Review how rents are scheduled to increase over time through fixed increases, percentage increases, or indexes like CPI. This impacts future income projections.

6. Legal Compliance and Risk Assessment

Compliance with Lease Terms

Ensure all tenants comply with their lease terms, especially regarding the use of the property, maintenance obligations, and insurance requirements.

Risk Assessment Related to Leases

Identify any potential risks arising from lease terms such as tenant options to purchase, early termination rights, or significant upcoming lease expirations.

A Final Word on Tenant and Lease Analysis

Tenant and lease analysis provides a comprehensive understanding of the revenue-generating potential and risks associated with a commercial real estate property. It helps investors predict cash flow stability and assess the impact of tenants’ financial health on the property’s overall performance. By meticulously analyzing lease documents and tenant backgrounds, investors can make well-informed investment decisions that maximize returns and minimize risks. This analysis is usually done in collaboration with real estate attorneys, financial analysts, and property managers to ensure all aspects are thoroughly evaluated.

Environmental Assessments

Environmental assessments are an extremely critical component of the due diligence process. These assessments help identify any environmental hazards or liabilities that might exist on the property, which can significantly impact its value, usability, and the safety of its occupants. Here’s a detailed look at the typical environmental assessment processes involved:

1. Phase I Environmental Site Assessment (ESA)

Purpose and Scope

A Phase I ESA is designed to identify potential or existing environmental contamination liabilities using non-invasive methods. This typically involves reviewing past ownership and uses of the site and surrounding properties, as well as an on-site visit to look for signs of environmental conditions.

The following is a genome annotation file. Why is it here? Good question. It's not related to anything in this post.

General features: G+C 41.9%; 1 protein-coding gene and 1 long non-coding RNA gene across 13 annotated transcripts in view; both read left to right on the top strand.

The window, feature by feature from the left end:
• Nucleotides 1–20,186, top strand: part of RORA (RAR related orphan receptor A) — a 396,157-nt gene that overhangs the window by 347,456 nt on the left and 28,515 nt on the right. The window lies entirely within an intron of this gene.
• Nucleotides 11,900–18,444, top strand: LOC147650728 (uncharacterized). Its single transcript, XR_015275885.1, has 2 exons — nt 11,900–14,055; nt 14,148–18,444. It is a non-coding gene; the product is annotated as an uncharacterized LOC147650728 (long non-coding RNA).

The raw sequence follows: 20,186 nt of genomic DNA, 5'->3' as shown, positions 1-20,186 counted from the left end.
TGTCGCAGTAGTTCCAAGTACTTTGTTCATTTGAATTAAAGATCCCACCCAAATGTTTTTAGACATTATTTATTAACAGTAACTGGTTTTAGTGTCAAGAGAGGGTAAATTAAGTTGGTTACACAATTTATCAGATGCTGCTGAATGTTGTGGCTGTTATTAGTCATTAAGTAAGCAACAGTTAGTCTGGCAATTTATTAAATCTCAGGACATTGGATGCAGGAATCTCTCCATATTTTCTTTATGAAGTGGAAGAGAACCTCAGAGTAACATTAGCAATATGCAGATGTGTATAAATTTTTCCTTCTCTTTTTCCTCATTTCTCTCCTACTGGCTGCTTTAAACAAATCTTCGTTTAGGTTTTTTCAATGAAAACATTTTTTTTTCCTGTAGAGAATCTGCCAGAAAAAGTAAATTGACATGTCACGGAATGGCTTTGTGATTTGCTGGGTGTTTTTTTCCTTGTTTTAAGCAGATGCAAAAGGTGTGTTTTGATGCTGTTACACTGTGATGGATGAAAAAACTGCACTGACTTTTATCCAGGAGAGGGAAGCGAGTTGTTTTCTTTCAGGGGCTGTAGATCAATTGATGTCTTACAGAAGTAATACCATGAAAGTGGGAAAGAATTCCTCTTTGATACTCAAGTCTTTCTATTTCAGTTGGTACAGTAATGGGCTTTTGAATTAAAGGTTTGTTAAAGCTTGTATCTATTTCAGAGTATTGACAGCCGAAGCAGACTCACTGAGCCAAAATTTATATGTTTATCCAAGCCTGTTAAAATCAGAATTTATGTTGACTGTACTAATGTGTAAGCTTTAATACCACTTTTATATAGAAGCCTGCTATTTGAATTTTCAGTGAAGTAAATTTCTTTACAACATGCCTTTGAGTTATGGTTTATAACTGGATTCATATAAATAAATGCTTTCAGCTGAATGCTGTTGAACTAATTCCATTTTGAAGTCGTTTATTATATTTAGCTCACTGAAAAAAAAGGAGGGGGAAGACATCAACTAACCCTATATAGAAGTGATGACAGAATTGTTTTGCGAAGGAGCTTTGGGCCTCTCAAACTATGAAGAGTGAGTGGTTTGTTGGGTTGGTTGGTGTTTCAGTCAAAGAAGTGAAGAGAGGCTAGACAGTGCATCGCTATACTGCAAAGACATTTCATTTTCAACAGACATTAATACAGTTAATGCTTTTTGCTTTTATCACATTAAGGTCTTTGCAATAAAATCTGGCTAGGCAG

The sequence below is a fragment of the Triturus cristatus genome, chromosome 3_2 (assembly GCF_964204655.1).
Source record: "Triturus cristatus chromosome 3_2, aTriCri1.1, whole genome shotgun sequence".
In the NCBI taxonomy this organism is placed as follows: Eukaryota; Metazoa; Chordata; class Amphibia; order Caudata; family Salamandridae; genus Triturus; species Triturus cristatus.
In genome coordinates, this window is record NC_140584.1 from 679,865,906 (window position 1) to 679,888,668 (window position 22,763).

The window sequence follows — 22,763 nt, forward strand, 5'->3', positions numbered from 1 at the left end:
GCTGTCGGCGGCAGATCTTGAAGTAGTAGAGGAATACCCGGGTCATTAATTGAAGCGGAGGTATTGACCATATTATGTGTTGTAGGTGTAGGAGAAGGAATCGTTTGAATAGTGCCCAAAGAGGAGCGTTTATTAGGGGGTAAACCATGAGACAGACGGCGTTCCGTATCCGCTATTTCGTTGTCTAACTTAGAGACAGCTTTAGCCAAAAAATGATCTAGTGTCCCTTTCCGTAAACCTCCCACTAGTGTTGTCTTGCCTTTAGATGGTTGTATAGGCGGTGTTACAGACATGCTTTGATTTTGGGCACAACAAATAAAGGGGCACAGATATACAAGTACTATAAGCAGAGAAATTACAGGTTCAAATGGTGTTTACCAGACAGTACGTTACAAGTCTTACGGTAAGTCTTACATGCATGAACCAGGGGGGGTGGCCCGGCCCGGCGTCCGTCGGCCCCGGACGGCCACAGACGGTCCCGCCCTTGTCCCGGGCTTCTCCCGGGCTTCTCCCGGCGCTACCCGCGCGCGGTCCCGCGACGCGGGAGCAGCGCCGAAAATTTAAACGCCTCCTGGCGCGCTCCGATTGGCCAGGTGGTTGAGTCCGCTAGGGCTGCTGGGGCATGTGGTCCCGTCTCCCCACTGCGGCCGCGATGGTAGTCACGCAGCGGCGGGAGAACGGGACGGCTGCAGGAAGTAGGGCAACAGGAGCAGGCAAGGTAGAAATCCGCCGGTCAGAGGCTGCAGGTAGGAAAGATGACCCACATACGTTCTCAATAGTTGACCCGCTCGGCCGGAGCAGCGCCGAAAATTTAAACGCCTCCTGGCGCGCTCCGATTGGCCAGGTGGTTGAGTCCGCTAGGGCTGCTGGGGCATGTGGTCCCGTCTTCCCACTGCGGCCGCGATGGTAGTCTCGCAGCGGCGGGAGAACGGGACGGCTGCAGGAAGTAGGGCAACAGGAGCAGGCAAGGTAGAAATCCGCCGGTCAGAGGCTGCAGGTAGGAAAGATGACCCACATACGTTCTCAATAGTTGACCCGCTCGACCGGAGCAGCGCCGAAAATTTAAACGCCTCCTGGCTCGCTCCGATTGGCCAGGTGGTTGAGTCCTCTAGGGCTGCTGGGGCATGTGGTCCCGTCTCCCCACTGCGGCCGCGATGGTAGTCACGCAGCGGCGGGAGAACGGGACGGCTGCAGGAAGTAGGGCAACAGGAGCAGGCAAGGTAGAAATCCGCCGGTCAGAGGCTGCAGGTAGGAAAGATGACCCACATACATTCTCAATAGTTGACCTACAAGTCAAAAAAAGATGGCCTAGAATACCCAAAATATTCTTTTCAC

Historical Research

Examine historical aerial photographs, city directories, land title records, and previous environmental studies. This helps in understanding past uses of the property that could have contributed to contamination.

Site Inspection

Conduct a visual inspection of the property and surrounding area to identify signs of potential contamination like rusting barrels, industrial equipment, stained soil, or odors.


Speak with owners, occupants, neighbors, and local government officials to gather information about the site history and potential environmental issues.

Regulatory Records Review

Review federal, state, and local records for environmental liens, activity and use limitations, or other regulatory actions taken against the property.

2. Phase II Environmental Site Assessment

When Needed

A Phase II ESA is conducted if the Phase I assessment identifies potential contamination issues that need further investigation.

Testing and Sampling

This phase involves physical sampling of soil, groundwater, building materials, and indoor air to test for specific contaminants such as petroleum hydrocarbons, heavy metals, PCBs, asbestos, or other hazardous substances.

Laboratory Analysis

Samples collected during Phase II are analyzed in a laboratory to confirm the presence of contaminants and determine their concentrations relative to regulatory limits.

Risk Assessment

Evaluate the risks associated with identified contaminants, including potential health risks to occupants and the impact on the property’s value.

3.Phase III Environmental Site Assessment and Remediation